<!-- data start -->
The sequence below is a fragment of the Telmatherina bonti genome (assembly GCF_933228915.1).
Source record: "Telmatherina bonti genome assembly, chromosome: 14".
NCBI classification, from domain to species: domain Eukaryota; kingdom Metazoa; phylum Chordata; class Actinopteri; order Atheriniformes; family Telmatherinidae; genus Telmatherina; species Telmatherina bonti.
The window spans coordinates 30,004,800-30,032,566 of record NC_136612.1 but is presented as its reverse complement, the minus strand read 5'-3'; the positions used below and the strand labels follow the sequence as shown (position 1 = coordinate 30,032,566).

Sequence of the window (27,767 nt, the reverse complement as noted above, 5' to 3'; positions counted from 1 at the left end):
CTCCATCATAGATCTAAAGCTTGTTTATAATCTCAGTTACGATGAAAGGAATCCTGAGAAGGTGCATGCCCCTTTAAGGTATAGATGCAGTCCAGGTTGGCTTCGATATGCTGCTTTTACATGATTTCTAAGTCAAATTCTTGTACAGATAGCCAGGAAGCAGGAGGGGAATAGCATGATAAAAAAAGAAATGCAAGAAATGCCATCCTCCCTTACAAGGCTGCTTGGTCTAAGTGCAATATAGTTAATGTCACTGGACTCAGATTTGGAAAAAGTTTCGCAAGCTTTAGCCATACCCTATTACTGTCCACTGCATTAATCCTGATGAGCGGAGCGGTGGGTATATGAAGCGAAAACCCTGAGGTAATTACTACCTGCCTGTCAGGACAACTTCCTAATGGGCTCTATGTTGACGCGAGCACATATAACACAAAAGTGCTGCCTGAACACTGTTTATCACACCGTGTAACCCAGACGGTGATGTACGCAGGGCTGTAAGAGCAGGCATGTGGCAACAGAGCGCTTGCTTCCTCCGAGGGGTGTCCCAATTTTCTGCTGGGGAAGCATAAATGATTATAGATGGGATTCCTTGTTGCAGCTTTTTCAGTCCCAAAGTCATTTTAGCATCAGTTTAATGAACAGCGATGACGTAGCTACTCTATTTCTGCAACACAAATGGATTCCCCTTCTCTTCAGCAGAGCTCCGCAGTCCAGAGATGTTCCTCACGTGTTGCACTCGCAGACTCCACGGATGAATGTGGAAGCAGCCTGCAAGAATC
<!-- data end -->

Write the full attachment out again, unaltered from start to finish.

The sequence below is a fragment of the Telmatherina bonti genome (assembly GCF_933228915.1).
Source record: "Telmatherina bonti genome assembly, chromosome: 14".
NCBI classification, from domain to species: domain Eukaryota; kingdom Metazoa; phylum Chordata; class Actinopteri; order Atheriniformes; family Telmatherinidae; genus Telmatherina; species Telmatherina bonti.
The window spans coordinates 30,004,800-30,032,566 of record NC_136612.1 but is presented as its reverse complement, the minus strand read 5'-3'; the positions used below and the strand labels follow the sequence as shown (position 1 = coordinate 30,032,566).

Sequence of the window (27,767 nt, the reverse complement as noted above, 5' to 3'; positions counted from 1 at the left end):
CTCCATCATAGATCTAAAGCTTGTTTATAATCTCAGTTACGATGAAAGGAATCCTGAGAAGGTGCATGCCCCTTTAAGGTATAGATGCAGTCCAGGTTGGCTTCGATATGCTGCTTTTACATGATTTCTAAGTCAAATTCTTGTACAGATAGCCAGGAAGCAGGAGGGGAATAGCATGATAAAAAAAGAAATGCAAGAAATGCCATCCTCCCTTACAAGGCTGCTTGGTCTAAGTGCAATATAGTTAATGTCACTGGACTCAGATTTGGAAAAAGTTTCGCAAGCTTTAGCCATACCCTATTACTGTCCACTGCATTAATCCTGATGAGCGGAGCGGTGGGTATATGAAGCGAAAACCCTGAGGTAATTACTACCTGCCTGTCAGGACAACTTCCTAATGGGCTCTATGTTGACGCGAGCACATATAACACAAAAGTGCTGCCTGAACACTGTTTATCACACCGTGTAACCCAGACGGTGATGTACGCAGGGCTGTAAGAGCAGGCATGTGGCAACAGAGCGCTTGCTTCCTCCGAGGGGTGTCCCAATTTTCTGCTGGGGAAGCATAAATGATTATAGATGGGATTCCTTGTTGCAGCTTTTTCAGTCCCAAAGTCATTTTAGCATCAGTTTAATGAACAGCGATGACGTAGCTACTCTATTTCTGCAACACAAATGGATTCCCCTTCTCTTCAGCAGAGCTCCGCAGTCCAGAGATGTTCCTCACGTGTTGCACTCGCAGACTCCACGGATGAATGTGGAAGCAGCCTGCAAGAATC